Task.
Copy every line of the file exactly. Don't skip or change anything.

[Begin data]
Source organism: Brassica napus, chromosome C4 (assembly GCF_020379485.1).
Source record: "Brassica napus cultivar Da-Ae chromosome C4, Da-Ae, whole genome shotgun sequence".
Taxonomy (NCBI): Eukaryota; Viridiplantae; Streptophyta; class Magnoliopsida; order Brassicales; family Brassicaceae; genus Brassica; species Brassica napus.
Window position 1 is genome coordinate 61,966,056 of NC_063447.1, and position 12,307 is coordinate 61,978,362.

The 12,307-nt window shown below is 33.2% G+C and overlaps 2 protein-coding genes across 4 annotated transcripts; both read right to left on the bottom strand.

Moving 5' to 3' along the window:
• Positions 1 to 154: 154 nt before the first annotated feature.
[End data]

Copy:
Source organism: Brassica napus, chromosome C4 (assembly GCF_020379485.1).
Source record: "Brassica napus cultivar Da-Ae chromosome C4, Da-Ae, whole genome shotgun sequence".
Taxonomy (NCBI): Eukaryota; Viridiplantae; Streptophyta; class Magnoliopsida; order Brassicales; family Brassicaceae; genus Brassica; species Brassica napus.
Window position 1 is genome coordinate 61,966,056 of NC_063447.1, and position 12,307 is coordinate 61,978,362.

The 12,307-nt window shown below is 33.2% G+C and overlaps 2 protein-coding genes across 4 annotated transcripts; both read right to left on the bottom strand.

Moving 5' to 3' along the window:
• Positions 1 to 154: 154 nt before the first annotated feature.